On October 10th, 2015, there was a big anti-TTIP demonstration in Berlin at which more than 150 000 people protested against the proposed free trade agreement between the EU and the USA. Among the main organizers were several non-governmental organizations (NGO), including the powerful environmental pressure groups NABU and BUND. The latter, in turn, is part of Friends of the Earth of Europe in which one major environmental NGO from each EU country is a member. The following critique is not as such a critical voice against environmental lobbying, but the point being emphasized is that an NGO should – obviously – not have major or even dominant funding from government, since this undermines the independence and credibility of the respective NGO and transparency is needed. A distorted civil society with opaque financing amounts to a distorted democracy.

From a historical perspective, many NGOs have played a crucial role in, for example, supporting the UN in developing countries – without NGOs, the UN would often be unable to achieve its key development goals; and given the lack of direct democratic control, one may also welcome the role of NGOs at the IMF or G7 meetings, since this generates some useful critical voices in many international fields. However, the role of NGOs in the European Union is strange since the European Commission does not really want NGOs to replace the Commission as a policy maker. However, it seems that the European Commission – facing weak and recently further declining legitimacy in Europe – uses hundreds of NGOs to effectively buy scarce legitimacy. Environmentally concerned NGOs obviously play a crucial role here: with Friends of the Earth in Europe receiving more than 50% of its annual funding from the Commission for many years. So, is Friends of the Earth and its network standing for non-government organizations?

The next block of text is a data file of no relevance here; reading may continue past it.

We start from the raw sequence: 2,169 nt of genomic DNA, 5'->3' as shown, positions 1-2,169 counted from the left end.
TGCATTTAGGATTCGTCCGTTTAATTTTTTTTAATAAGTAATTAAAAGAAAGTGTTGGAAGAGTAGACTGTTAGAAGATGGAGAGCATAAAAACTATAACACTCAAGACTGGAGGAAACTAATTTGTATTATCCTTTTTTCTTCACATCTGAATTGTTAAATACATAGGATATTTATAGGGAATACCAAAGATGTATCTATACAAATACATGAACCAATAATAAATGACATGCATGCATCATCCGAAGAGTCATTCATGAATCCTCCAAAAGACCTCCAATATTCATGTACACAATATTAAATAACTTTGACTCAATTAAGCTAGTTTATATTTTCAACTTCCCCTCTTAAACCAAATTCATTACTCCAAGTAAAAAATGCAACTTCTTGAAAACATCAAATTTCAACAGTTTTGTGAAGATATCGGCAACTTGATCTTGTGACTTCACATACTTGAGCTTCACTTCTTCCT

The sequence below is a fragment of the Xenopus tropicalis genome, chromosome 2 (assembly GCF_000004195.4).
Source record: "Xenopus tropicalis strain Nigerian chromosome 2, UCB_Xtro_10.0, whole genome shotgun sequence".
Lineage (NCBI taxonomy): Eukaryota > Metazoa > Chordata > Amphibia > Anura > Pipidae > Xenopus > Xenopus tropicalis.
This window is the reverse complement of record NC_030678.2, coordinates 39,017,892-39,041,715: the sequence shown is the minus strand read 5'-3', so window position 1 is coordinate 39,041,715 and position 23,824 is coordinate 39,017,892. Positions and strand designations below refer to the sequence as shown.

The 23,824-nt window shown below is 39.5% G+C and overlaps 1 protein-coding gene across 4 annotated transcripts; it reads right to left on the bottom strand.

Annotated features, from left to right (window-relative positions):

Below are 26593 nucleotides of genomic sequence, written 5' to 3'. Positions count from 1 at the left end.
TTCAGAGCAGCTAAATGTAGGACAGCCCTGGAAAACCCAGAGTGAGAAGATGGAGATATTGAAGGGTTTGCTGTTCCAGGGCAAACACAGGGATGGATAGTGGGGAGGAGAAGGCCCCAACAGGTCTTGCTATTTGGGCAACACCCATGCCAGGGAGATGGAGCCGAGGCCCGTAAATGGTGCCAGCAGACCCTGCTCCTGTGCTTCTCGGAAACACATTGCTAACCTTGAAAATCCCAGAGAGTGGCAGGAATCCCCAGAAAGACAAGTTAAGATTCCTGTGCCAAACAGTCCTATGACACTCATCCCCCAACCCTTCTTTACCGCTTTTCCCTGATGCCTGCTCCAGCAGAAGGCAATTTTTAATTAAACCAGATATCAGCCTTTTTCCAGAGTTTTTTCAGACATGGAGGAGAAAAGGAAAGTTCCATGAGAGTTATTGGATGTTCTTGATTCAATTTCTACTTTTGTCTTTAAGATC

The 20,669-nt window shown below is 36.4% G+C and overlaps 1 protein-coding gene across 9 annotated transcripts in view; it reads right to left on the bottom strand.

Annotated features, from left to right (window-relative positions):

The German environmental organization BUND benefits in turn from such EU funding (and it also gets funding from the German government). This then leads to the paradoxical situation that BUND, as an environmental NGO – or a quasi-NGO, i.e. Quango, – gets money from the European Commission and the European taxpayer, respectively, and this funding can, indirectly, be used for reinforcing the presence of BUND in social media and for organizing anti-TTIP campaigns in Berlin and elsewhere. The European Commission pursues a dangerous power game when it tries to buy legitimacy through NGOs instead of reinforcing the European Parliament, but is, in the end, actually financing rising anti-TTIP protests in a situation in which the European Commission is negotiating with the US on TTIP.

From the perspective of economists conducting research on TTIP – almost all finding major benefits for the EU and the US (and sometimes for the world economy as well) – the hidden influence of quasi-non-governmental organizations with their broad anti-TTIP agenda is not acceptable in that large amounts of taxpayers’ money is allocated to such organizations in an opaque way, while the respective NGO continues to claim that it is an independent actor in the overall debate.